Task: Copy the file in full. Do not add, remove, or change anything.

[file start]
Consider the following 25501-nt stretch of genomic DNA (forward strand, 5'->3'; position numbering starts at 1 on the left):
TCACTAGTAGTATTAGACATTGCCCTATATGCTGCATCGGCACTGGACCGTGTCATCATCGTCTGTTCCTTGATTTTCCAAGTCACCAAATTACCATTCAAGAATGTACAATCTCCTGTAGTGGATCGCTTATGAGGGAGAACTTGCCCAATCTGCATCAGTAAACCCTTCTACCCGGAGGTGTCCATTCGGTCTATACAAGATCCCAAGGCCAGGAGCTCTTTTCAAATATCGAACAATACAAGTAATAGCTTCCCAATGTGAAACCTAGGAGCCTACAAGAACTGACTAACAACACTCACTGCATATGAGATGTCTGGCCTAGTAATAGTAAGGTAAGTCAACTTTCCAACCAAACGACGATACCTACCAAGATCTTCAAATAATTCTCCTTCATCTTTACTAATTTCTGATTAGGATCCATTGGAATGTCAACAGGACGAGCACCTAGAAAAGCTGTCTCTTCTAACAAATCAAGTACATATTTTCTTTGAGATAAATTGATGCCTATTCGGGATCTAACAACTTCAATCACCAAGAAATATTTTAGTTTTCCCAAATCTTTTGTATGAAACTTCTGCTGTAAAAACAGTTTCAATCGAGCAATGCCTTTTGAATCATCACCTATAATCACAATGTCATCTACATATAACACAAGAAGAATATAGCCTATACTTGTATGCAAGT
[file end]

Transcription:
Consider the following 25501-nt stretch of genomic DNA (forward strand, 5'->3'; position numbering starts at 1 on the left):
TCACTAGTAGTATTAGACATTGCCCTATATGCTGCATCGGCACTGGACCGTGTCATCATCGTCTGTTCCTTGATTTTCCAAGTCACCAAATTACCATTCAAGAATGTACAATCTCCTGTAGTGGATCGCTTATGAGGGAGAACTTGCCCAATCTGCATCAGTAAACCCTTCTACCCGGAGGTGTCCATTCGGTCTATACAAGATCCCAAGGCCAGGAGCTCTTTTCAAATATCGAACAATACAAGTAATAGCTTCCCAATGTGAAACCTAGGAGCCTACAAGAACTGACTAACAACACTCACTGCATATGAGATGTCTGGCCTAGTAATAGTAAGGTAAGTCAACTTTCCAACCAAACGACGATACCTACCAAGATCTTCAAATAATTCTCCTTCATCTTTACTAATTTCTGATTAGGATCCATTGGAATGTCAACAGGACGAGCACCTAGAAAAGCTGTCTCTTCTAACAAATCAAGTACATATTTTCTTTGAGATAAATTGATGCCTATTCGGGATCTAACAACTTCAATCACCAAGAAATATTTTAGTTTTCCCAAATCTTTTGTATGAAACTTCTGCTGTAAAAACAGTTTCAATCGAGCAATGCCTTTTGAATCATCACCTATAATCACAATGTCATCTACATATAACACAAGAAGAATATAGCCTATACTTGTATGCAAGT